The roots of the Flexbone attacks seen in today’s Georgia Tech and Navy teams can be directly traced back to the work of Missouri University coach Don Faurot and his Split-T offense. The same can be said for all Wishbone, Veer, and other option-heavy offenses. Faurot’s biggest contributions were widening the T-formation and then “optioning” defensive players, which allowed for a fast, flanking attack.
Faurot was a high school star in football, baseball, and basketball—no easy feat, and even more impressive considering he’d lost two fingers during a childhood farming mishap. He had already been coaching college football almost twenty years when the idea of the option play struck him. His inspiration was basketball, more specifically the defender’s dilemma during a two-on-one break. A proper two-on-one essentially forces the defender into making a mistake. Barring a screw-up by the players on the break, the defender has to leave someone open for an easy bucket.
Transferring this idea to football required an unusual approach: leaving a high-threat defender intentionally unblocked and then running right at him. If the defender (usually a defensive end) went for the quarterback, the QB would toss the ball to a trailing running back. If the defender went for the running back, the QB had a clear path upfield. While the optioned defender was left in a bind, his teammates weren’t much better off, since the tight end on that side was free to block a linebacker or DB.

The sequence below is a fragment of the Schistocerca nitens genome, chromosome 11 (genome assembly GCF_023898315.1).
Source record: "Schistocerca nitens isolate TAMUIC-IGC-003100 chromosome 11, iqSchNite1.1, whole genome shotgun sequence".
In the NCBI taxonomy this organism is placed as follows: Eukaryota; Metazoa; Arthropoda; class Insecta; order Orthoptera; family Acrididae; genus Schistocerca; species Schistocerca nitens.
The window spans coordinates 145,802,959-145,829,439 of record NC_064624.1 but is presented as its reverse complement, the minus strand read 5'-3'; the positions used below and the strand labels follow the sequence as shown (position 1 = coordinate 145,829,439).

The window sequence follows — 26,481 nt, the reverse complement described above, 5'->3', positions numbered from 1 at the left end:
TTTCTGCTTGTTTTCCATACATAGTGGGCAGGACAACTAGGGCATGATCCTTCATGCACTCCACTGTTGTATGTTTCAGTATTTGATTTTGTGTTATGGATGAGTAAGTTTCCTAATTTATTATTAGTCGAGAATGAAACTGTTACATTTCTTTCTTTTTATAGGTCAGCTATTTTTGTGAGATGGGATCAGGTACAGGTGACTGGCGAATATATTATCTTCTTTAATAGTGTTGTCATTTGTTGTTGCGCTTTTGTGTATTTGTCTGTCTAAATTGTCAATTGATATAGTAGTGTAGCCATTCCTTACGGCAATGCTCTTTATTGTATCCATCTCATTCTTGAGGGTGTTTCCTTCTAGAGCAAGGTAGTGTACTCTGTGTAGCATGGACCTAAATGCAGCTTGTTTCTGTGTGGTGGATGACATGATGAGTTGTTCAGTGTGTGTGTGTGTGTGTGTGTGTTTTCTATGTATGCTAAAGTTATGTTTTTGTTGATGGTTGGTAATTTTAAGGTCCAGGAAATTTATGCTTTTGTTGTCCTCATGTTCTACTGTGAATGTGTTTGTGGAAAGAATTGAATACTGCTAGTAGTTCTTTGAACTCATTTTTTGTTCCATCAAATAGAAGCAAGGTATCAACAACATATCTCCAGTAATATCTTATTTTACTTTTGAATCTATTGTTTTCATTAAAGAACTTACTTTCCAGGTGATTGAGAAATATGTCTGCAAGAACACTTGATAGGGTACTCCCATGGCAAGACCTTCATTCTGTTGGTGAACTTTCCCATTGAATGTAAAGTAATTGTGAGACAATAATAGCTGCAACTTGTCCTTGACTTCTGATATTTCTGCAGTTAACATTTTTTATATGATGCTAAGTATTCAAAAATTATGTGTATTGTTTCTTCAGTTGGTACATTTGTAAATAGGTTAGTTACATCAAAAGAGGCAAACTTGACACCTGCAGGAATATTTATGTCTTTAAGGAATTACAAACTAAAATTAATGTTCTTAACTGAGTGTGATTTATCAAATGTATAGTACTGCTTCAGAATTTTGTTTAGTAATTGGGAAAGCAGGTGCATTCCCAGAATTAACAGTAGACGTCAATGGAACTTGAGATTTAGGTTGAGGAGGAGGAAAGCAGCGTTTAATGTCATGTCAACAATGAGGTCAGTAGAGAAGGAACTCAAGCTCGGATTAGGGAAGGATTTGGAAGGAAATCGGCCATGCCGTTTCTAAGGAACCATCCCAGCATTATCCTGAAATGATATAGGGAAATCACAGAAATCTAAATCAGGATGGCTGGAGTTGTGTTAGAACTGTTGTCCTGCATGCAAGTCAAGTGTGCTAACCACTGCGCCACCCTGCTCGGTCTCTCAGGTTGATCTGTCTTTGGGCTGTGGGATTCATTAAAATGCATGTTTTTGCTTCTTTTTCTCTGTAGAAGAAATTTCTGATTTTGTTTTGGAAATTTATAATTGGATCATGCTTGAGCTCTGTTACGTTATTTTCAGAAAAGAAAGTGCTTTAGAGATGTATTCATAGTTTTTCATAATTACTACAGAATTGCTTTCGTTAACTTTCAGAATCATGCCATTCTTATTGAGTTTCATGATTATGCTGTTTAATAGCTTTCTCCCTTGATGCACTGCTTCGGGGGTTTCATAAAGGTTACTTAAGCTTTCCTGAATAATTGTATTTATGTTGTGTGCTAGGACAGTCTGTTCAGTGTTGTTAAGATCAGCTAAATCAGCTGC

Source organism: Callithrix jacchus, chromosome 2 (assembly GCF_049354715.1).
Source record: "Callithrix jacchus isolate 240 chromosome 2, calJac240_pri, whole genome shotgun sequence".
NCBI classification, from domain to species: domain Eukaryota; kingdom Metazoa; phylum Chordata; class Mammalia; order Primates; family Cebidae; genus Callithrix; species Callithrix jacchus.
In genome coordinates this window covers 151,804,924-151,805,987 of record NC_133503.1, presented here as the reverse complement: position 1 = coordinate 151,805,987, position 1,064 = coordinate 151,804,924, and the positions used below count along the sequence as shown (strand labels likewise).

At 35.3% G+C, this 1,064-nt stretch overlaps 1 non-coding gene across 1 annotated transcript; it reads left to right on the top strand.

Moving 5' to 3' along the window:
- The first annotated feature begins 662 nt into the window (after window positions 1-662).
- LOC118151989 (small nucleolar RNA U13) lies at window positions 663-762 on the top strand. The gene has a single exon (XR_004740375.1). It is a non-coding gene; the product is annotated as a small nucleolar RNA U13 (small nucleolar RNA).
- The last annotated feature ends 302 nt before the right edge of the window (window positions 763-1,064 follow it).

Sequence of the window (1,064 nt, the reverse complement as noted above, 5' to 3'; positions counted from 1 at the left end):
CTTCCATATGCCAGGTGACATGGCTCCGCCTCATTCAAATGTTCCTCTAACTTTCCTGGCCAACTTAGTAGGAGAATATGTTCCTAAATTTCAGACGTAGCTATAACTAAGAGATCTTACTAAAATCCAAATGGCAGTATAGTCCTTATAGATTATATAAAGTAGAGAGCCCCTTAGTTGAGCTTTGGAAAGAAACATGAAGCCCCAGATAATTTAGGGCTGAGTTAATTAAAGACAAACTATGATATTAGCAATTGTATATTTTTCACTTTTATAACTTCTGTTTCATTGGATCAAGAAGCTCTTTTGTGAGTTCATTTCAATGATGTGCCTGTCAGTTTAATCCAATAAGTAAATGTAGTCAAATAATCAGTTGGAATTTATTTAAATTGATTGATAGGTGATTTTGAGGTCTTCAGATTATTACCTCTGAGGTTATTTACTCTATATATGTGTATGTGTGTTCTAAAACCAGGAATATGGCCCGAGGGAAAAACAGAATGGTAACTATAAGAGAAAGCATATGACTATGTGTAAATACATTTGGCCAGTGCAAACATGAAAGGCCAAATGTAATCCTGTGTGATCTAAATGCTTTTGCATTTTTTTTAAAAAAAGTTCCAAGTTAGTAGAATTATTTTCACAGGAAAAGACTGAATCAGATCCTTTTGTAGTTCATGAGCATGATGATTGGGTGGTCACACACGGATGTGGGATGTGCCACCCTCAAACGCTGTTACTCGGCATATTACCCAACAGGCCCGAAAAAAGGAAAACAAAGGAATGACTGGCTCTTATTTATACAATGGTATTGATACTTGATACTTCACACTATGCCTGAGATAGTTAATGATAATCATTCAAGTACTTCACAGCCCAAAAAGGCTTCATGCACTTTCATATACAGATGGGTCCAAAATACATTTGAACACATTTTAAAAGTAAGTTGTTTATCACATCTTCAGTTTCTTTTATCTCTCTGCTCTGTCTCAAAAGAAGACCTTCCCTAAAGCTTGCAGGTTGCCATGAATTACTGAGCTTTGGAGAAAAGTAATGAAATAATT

Faurot also had two plays that specifically complemented the option play. First, Faurot had a basic fullback dive that went straight up the gut while the rest of the backs carried out an option fake. The dive prevented the defense from loading-up the edges. Second, if the deep defenders rushed the line of scrimmage without respecting the pass, Faurot could call an option-pass that looked nearly identical to the option play, but had the halfback throw downfield after taking the toss. Finally, the option play faked the fullback dive and had its tightends fly downfield to block, so the three combined plays looked almost identical just after the snap. That little fake dive ultimately evolved into part of today’s veer and triple pitch-option plays where the fullback can actually be a ball carrier.
While Faurot had tinkered with the Split-T during practices at Missouri, it didn’t become public until the absence of a good throwing QB forced him to employ it. This was in 1941, and it nearly led him to an opening day victory over Paul Brown’s Ohio State squad. Faurot’s teams frequently led the country in rushing and achieved several top-10 finishes that helped reinvigorate the entire MU athletic program.